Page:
Grab Bag Thursday – Mini ‘Puters and Sled Safety – More


This post by WildSnow.com blogger  
Backpack computers.

Backpack computers.

Whew, that was a whirlwind Spring Break with the family. Ended up skiing five days in a row, rest day yesterday, perhaps a few pow turns later today. Leaving for Europe and Silvretta traverse all too soon, so I’ve been setting up a cool new travel computer.

More below about computers, first, one more photo from the Elk Mountains.

Backcountry Skiing

Tuesday, Elk Mountains. The storm dropped more overnight, we got in two complete laps with a picnic in between. Light wasn't that good for photos in the open bowls, but I had fun playing around with Photoshop on this one. Yep, that's our boy.

Back to computer issues. I tried blogging from my PDA. That stinks if you want to do much in the way of writing, or process photos so they look at least semi-pro. Instead, WildSnow will attempt blogination on an Acer Aspire One miniature computer. Been configuring the little guy for the last few days and the tiny box of tightly packed electrons seems to be working like a champ. Blogging from the Acer now, along with building as many shortcuts and automations as possible, e.g., why compute when you could be making turns?

Backcountry Skiing

The backpack computer? It probably needs some sort of hardcase, and the power supply extension cord weighs nearly as much as the cpu, time for a mod on that!

Backcountry Skiing

Gear news from Dynafit, they appear to have a perfected jumbo crampon, inside dimension 110 mm. Via a carefully designed system of molded ribbs, these aluminum harscheissen are quite strong for their weight. Testing is ongoing -- at the moment they're up in Alaska with a guest blogger.

Burly Dynafit Comfort heel posts (volcanoes).

Check out these burly Dynafit Comfort heel posts (volcanoes) that B&D Ski Gear might start selling. To inquire,see their advert in left sidebar. About time someone aftermarketed these things, as the OEM model, while lightweight, is a bit fragile. B&D's version is also slightly taller, yet can easily be cut down if you don't like the extra rise.

Backcountry Skiing

I've had this one on my desk for a while. When you buy a new snowmobile, it comes with a safety book that's full of good backcountry novice info. BUT, ever wondered why all those sledders keep getting killed in really stupid avalanche accidents? Check out their safety book -- not one word in there about the white death. Time for a new edition. Hello???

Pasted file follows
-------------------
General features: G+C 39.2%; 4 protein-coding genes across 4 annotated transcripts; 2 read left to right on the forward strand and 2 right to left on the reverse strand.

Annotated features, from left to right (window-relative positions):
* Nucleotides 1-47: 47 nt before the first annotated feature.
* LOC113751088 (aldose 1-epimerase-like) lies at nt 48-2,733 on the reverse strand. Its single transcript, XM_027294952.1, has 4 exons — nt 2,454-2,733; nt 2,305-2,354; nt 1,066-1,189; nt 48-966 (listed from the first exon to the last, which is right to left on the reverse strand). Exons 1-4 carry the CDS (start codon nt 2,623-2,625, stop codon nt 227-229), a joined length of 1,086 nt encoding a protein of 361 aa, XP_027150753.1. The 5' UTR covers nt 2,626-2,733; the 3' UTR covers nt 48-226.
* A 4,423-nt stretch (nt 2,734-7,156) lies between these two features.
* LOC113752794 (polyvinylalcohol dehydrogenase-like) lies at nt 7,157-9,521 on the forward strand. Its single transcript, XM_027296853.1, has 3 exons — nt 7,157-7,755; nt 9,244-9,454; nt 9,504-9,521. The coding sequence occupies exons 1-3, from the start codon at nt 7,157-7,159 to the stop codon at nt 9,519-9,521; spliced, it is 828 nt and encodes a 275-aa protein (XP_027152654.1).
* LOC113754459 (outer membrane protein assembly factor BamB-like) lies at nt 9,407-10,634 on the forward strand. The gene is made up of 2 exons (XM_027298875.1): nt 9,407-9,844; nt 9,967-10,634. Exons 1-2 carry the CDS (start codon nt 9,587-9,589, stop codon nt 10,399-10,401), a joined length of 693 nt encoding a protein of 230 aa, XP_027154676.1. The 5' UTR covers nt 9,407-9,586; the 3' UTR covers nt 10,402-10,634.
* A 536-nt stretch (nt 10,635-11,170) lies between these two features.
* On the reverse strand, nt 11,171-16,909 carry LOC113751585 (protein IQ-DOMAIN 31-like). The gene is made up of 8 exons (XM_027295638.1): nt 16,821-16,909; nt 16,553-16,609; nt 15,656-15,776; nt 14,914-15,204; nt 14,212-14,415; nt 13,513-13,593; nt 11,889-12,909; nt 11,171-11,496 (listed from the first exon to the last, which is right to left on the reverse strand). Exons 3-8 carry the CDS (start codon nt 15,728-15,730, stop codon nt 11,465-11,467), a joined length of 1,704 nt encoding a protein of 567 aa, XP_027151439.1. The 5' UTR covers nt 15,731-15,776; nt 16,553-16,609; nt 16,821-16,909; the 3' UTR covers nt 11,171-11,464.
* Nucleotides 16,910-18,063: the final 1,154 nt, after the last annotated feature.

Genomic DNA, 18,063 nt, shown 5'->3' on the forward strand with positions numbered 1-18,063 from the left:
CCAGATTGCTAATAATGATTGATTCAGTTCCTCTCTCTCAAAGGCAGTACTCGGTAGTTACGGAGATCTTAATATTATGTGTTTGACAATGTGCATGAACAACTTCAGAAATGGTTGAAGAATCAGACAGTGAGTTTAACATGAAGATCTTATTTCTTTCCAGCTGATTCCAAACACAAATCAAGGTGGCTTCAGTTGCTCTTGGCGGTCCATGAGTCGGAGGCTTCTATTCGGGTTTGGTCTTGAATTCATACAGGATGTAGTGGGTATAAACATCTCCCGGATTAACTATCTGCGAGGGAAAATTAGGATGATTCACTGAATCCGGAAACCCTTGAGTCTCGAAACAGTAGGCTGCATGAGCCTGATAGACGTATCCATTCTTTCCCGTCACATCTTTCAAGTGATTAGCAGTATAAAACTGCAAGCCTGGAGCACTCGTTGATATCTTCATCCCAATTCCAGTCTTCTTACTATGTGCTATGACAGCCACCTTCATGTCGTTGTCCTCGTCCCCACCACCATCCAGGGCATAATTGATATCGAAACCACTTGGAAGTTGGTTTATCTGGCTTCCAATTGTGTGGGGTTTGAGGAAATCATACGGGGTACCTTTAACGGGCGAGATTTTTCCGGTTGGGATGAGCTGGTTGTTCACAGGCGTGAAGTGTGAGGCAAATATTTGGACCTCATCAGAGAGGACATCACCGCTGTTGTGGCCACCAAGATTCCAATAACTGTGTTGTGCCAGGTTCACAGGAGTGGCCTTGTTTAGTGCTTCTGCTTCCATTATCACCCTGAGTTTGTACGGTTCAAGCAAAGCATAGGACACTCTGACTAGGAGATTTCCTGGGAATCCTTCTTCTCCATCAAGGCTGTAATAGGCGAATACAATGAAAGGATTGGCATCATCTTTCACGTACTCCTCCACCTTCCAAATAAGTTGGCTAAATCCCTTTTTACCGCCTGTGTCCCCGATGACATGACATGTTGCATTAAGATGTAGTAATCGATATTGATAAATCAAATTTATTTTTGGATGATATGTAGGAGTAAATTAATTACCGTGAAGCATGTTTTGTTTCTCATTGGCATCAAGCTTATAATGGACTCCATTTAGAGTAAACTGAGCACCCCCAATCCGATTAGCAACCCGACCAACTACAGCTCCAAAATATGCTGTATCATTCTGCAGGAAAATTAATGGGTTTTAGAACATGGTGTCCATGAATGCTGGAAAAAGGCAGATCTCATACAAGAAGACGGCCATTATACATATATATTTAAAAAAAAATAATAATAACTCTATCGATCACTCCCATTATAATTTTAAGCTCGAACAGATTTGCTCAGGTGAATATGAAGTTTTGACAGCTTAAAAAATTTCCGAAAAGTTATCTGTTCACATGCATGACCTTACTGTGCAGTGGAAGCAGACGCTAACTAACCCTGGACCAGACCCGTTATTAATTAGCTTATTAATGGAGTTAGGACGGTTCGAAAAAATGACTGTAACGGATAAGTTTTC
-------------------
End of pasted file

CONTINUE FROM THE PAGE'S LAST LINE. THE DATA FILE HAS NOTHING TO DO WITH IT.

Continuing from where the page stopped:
Comments

17 Responses to “Grab Bag Thursday – Mini ‘Puters and Sled Safety – More”

  1. Tom Gos March 26th, 2009 10:01 am

    Lou, since you’re going to be lugging the weight of that little computer on the Silvretta, why not go one step further and take a GPS along too? You could then upload your tracks each day so that we could follow along via Google Earth somehow. That would be cool.

  2. Lou March 26th, 2009 10:07 am

    Hi Tom, great minds think alike. I’m bringing a GPS, which is essential for a self guided trip (provided one can get the proper waypoints installed, which I’m having a tough time with.) Am also working on getting that integrated with Google Earth, and figuring out a way to do it all quickly enough so I still have time to sip a nice big Austrian beer or two after the day’s travels! Several of the huts have Internet, so I’ll blog from those locations, but might have to delay the trip reports for a day or two when we’re at the more basic huts. It’ll be interesting.

  3. Tucker March 26th, 2009 10:15 am

    Lou, I’ve used Google Earth while kayaking to find GPS locations for features on a river (waterfalls, parking spots for put-ins, etc). Then I loaded the coordinates into my Garmin, which worked really well. Very neat to have the Garmin direct you down a dirt road and instruct you to stop in the middle of the woods, then a minute walk brings you to the exact spot you’d seen from the sat image on Google Earth.